Here we can see that our feet make up 7% of our skin surface, our lower legs make up 14% and our upper legs 19% for a total of 40% of our skin surface. If our entire body is evenly exposed to 90°c heat then we can say that’s 100% effective. If on the other hand our feet are only 60°c, our lower legs 64°c and our upper legs 67°c then we’re not getting the same benefit.

Knowing how the temperatures stratify in a sauna and so approximately what temp each region of our body is exposed to allows us to get a rough idea of effectiveness of different experiences.

There seems some debate in the medical community on this. One theory is that it’s primarily just about a straight up average while the other is that it’s closer to the lowest exposed extreme.

1) Average of skin exposure. For this we can simply average together the exposure of the various regions to get an overall effect.

  • Good Sauna (18% head to toe difference): 84% effective
  • Acceptable Sauna (22%): 81%
  • Bad Sauna (36%): 69% 
  • Barrel (50%): 56% effective

So a barrel for example is about 1/3 less effective than a good sauna for any given amount of time. Or put another way, you’d need to stay in a barrel about 50% longer to get the same increase in core temp.

2) Lowest exposed extreme. If you’ve ever stuck one leg out of the covers to cool yourself down then you’re experiencing this. Or similarly, your whole body except your calves and feet are covered so you feel cold all over but once you cover your feet you feel warmer all over. This theory says something along the lines of – our core temp is effected only about as much as the least heated major portion of our body. Or more specifically, the least heated portions account for a greater percentage in our calculations.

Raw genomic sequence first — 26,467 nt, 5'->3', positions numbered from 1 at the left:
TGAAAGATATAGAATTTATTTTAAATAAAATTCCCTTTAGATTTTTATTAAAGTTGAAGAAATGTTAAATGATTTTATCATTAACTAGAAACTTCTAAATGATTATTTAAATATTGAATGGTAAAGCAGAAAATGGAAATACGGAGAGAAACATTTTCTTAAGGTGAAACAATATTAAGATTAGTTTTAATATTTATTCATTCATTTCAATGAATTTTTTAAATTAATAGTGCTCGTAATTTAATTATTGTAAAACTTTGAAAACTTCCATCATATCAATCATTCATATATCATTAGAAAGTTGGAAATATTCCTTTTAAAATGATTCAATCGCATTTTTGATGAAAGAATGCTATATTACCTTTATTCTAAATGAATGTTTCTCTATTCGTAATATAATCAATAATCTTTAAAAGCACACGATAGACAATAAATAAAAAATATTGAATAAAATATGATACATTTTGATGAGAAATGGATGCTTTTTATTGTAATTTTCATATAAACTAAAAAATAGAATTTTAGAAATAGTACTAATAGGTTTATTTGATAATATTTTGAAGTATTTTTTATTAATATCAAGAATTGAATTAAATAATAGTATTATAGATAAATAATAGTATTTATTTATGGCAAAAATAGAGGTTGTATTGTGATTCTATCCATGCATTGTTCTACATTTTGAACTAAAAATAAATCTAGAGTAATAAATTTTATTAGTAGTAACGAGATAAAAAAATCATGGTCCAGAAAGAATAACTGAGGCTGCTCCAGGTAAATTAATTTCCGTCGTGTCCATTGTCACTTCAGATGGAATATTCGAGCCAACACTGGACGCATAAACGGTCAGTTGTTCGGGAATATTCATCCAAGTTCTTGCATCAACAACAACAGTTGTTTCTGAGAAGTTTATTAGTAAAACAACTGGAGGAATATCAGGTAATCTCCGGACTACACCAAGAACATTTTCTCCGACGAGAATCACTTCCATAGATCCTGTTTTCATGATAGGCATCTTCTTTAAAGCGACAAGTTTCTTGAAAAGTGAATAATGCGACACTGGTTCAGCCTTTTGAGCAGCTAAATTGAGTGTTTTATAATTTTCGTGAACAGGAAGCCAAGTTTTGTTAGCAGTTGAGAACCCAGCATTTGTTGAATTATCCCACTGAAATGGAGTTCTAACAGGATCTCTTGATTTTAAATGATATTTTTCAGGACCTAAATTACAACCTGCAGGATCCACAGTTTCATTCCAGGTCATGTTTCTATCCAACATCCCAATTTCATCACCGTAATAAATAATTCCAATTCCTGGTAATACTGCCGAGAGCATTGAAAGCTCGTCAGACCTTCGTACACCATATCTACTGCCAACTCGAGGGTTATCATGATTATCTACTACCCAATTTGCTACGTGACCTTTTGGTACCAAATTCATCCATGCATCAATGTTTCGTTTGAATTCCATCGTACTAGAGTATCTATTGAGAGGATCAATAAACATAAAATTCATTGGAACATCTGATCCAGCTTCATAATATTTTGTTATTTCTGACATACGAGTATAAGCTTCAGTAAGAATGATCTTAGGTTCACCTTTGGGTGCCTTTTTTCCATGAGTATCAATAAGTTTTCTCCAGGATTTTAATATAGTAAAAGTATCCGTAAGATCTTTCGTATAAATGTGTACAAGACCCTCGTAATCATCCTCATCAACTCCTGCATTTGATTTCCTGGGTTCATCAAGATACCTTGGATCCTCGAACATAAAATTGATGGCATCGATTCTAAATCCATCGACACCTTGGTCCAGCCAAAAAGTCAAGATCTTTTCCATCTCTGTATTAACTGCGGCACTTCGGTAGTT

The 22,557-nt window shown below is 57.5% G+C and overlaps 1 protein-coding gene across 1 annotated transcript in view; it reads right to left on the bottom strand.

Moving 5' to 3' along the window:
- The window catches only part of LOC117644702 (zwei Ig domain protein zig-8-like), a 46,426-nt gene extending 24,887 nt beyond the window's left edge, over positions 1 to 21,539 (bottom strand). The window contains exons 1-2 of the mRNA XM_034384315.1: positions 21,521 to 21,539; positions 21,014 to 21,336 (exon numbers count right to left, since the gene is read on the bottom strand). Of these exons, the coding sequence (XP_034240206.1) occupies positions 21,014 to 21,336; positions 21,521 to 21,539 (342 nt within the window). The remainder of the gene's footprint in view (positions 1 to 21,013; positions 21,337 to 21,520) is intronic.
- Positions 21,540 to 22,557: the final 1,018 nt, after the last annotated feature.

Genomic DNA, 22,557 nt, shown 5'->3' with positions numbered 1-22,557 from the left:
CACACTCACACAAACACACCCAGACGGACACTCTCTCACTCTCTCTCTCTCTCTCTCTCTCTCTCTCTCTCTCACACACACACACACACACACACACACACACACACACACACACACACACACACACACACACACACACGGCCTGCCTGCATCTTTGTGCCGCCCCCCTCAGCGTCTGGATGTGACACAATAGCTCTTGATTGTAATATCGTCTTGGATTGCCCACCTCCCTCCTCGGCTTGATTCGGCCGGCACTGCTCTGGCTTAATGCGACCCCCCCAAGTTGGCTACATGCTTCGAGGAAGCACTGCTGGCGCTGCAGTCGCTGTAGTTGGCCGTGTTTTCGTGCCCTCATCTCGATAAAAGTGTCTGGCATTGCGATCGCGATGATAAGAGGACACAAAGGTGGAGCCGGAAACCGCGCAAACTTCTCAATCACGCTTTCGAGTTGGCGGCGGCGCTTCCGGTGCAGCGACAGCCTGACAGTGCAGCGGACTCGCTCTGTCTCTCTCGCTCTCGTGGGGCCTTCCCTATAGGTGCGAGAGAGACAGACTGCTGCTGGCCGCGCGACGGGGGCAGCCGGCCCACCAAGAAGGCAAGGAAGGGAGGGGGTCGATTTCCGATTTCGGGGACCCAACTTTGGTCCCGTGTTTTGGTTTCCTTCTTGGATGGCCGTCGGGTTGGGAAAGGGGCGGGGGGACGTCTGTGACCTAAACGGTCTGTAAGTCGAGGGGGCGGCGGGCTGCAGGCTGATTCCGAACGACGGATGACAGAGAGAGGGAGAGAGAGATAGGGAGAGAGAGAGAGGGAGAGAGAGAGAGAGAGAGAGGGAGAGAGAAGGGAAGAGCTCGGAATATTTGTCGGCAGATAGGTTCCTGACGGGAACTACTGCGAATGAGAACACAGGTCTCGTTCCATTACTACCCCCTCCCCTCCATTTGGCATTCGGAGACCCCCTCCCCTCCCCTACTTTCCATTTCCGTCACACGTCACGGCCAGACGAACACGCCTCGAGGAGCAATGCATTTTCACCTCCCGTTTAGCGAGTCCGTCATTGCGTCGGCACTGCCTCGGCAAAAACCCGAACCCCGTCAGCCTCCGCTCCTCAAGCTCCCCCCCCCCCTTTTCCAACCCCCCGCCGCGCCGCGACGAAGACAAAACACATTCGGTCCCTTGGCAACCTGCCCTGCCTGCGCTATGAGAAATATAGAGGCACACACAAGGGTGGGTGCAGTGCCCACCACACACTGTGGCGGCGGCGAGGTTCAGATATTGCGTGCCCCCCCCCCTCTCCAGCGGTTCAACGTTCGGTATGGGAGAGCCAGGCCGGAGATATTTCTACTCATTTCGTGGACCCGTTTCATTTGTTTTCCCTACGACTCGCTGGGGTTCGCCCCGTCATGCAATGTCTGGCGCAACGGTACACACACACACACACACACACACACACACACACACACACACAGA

More research is needed on this. However, since stratification is really only an issue in North American saunas that make up a tiny percentage of saunas in the world, I’m not sure how soon we’ll see any such research.

Note that this does not take in to account different sensitivities of different regions nor any potential effect from breathing in hotter air nor that heat effect is not linear.

Similar to CO2, greater head to toe temps can be less comfortable so we stay in the sauna a shorter period of time. 

Taken together, a barrel might provide only about 25-50% as much benefit as a sauna with less stratification and CO2. A big question here then is if that is enough? If for some benefit we want to raise our core temp by 1°c in each of three rounds but we raise it only by 0.4°c then are we getting the benefits that we want?

Radiant vs Convective – Some studies confuse radiant and convective heat and call both ’sauna’. The heat from a convective heat sauna will in some or many cases likely produce different results than the radiant heat from an IR booth, Laconium or Sweat Cabin. We do not yet have a good idea which produces what benefits. Also, Waon therapy (IR) is popular in Asia while doctors in Europe seem to believe ultrasonic is better than IR (and all of these different from the benefits of sauna).